“Divide and conquer” enabled Donald Trump to defeat a slate of 16 rivals for the Republican nomination. Nearly all of these candidates were far better qualified than Trump to be the President of the United States. It was inevitable that with such a large field of candidates it would be virtually impossible for any single contender to achieve a majority in any of the primaries.
Trump courted some of his rivals while pitting others against each other. Two of the first-tier frontrunners to drop out, Ben Carson and Chris Christie, immediately threw their support to Trump. Christie acted despicably by doing everything in his power to destroy Marco Rubio during the debates before he became a turncoat Trumper. His perfidy, coupled with the political baggage of Bridgegate and the animosity of Trump’s son-in-law, left him wandering in political equivalence of Siberia. Ben Carson, an amiable but thoroughly unqualified individual, has been rewarded with a Cabinet position.
As other contenders fell by the wayside, Lindsey Graham after South Carolina, and Marco Rubio after Florida, the field was eventually whittled down to three candidates: Donald Trump, Ted Cruz, and John Kasich. By the time the smoke cleared, Trump was able to claim that had won more primary votes in a Republican election than any other candidate in history. His total was 13.3 million votes. While this is true, what is equally true that far more people (nearly 16 million) voted AGAINST him. His winning percentage was around 46%. He won the delegates but lost the overall popular votes.
A similar scenario played out in the general election, where four candidates, Hillary Clinton, Donald Trump, Gary Johnson, and Jill Stein campaigned for the presidency. A last-minute bid by Independent Evan McMullin also drew a number of votes. Had the votes won by third-party candidates in just four key battleground states gone to Clinton instead of Trump, we would now be talking about Madam President. And once again, Trump LOST the overall popular vote (by over 2 million), but gained enough electors to win the election.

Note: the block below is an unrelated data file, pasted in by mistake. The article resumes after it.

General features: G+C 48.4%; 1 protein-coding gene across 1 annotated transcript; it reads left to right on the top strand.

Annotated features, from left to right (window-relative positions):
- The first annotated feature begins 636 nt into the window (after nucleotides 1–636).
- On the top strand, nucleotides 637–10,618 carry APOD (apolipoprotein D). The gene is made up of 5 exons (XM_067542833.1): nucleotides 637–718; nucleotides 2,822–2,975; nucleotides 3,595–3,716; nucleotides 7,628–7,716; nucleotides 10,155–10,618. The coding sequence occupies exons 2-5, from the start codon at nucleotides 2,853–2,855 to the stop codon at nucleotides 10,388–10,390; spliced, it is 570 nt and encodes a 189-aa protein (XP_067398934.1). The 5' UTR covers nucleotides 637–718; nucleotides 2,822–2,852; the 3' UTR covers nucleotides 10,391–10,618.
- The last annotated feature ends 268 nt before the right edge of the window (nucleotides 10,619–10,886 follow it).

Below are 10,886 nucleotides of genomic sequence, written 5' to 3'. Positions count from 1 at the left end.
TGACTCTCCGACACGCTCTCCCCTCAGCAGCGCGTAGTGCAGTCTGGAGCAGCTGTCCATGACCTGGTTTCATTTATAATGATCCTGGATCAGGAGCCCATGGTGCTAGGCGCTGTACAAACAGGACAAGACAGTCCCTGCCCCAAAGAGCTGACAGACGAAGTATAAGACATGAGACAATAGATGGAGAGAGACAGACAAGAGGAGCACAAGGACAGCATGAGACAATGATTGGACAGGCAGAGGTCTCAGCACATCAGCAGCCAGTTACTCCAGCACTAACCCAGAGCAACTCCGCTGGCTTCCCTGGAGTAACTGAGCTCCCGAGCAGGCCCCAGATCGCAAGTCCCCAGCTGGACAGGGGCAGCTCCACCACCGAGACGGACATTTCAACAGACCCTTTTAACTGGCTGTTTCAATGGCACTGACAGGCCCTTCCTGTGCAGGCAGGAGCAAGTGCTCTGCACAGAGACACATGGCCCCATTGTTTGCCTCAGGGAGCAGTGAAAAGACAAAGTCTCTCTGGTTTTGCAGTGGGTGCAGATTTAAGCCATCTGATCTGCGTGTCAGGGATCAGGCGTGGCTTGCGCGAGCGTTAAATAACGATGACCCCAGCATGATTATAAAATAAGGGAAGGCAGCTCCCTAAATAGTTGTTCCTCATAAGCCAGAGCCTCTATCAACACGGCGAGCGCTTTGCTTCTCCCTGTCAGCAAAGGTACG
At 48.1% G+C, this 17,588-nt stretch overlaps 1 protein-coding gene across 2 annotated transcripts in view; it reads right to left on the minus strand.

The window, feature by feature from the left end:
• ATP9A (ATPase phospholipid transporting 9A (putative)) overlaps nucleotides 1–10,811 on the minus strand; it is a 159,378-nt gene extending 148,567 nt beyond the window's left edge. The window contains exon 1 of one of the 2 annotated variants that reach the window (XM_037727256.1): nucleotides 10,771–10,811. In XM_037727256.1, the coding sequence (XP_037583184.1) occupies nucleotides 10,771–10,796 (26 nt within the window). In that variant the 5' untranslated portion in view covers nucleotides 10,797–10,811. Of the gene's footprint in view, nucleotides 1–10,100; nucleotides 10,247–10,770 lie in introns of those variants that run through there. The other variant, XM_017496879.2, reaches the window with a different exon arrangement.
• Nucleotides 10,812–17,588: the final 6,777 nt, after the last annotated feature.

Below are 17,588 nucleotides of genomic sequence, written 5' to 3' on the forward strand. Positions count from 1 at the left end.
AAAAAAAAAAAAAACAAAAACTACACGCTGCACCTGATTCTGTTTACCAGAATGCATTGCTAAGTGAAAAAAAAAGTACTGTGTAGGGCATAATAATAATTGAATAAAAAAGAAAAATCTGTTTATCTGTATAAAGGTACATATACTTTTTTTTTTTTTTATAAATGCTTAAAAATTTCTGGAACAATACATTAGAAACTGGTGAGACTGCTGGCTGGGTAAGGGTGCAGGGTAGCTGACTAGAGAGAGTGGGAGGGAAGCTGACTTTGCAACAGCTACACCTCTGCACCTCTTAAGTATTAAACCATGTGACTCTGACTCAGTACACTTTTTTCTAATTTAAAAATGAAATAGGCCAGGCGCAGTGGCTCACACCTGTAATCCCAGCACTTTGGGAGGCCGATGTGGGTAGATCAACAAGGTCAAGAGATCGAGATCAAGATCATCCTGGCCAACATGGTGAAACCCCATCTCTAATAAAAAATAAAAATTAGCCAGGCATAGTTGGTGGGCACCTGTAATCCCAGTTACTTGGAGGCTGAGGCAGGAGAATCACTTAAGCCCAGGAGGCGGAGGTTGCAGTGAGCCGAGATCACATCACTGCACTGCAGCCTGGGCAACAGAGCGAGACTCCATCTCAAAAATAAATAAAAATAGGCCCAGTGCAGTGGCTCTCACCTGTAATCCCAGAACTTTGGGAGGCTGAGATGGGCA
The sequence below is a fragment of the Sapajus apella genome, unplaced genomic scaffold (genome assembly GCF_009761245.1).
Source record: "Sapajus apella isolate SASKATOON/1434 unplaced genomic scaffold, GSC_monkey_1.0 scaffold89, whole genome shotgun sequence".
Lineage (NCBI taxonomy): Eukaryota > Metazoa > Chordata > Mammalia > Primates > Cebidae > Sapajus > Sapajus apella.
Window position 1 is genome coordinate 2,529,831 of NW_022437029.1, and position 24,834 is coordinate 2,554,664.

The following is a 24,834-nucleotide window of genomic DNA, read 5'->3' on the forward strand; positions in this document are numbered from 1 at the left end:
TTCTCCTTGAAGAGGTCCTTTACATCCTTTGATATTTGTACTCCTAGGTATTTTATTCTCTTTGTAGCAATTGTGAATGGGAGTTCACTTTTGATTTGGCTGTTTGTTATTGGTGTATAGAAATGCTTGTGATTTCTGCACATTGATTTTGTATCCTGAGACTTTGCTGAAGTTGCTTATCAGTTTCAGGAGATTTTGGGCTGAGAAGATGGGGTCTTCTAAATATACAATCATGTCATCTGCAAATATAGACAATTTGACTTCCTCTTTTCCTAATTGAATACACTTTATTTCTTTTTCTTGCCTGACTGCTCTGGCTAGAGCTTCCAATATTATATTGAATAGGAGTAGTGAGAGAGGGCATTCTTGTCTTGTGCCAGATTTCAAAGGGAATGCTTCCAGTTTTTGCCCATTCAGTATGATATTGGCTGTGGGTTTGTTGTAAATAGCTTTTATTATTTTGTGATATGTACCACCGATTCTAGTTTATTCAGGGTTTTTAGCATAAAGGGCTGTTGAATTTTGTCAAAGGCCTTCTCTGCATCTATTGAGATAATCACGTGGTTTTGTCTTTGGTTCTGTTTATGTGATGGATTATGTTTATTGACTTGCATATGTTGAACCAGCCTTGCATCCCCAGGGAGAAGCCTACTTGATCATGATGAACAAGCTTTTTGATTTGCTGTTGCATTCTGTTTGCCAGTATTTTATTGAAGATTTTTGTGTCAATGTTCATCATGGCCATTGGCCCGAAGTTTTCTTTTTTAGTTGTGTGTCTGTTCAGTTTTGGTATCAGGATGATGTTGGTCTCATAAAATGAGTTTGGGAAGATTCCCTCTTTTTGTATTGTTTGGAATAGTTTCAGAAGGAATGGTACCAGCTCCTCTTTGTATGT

Trump was a minority Republican nominee and is a minority President. During the primaries and extending into the general election, many Republicans identified themselves as “Never Trump.” This was a coalition of supporters of Rubio, Cruz, Kasich, and others who vehemently opposed his candidacy. Many ranged from conservative to highly conservative but also included some moderates and even a couple of liberals.
After the election, people on social media began to talk about forming a resistance movement against Donald Trump. Die-hard Never Trumpers suddenly found themselves in a group that included die-hard Clinton supporters. Some have expressed concern about aligning themselves with people who political and social views are so diametrically opposed to their own. What we need to recognize is that Donald Trump quite possibly poses the greatest threat to our country in our history. We need to set aside our differences not only for the sake of our country but in order to keep faith with those who have gone before us and those who will come after us. We need to present a united front, we who are the majority who voted against a Trump presidency, to stop him from destroying our nation, and, hopefully, remove him from office.
Trump succeeded only because his opponents were always divided. He will continue to succeed if we remain divided. Now is the time to remember that “the enemy of my enemy is my friend.” Now is the time that we ALL need to become part of The Resistance. We are 68 million strong. One snowflake alone melts quickly. Thousands of snowflakes are an annoyance. But 68 million snowflakes are a blizzard, an avalanche that can sweep Trump from the political landscape!
To use the words of the courageous underground fighters in France against Nazi occupation – Vive le Resistance!!!!!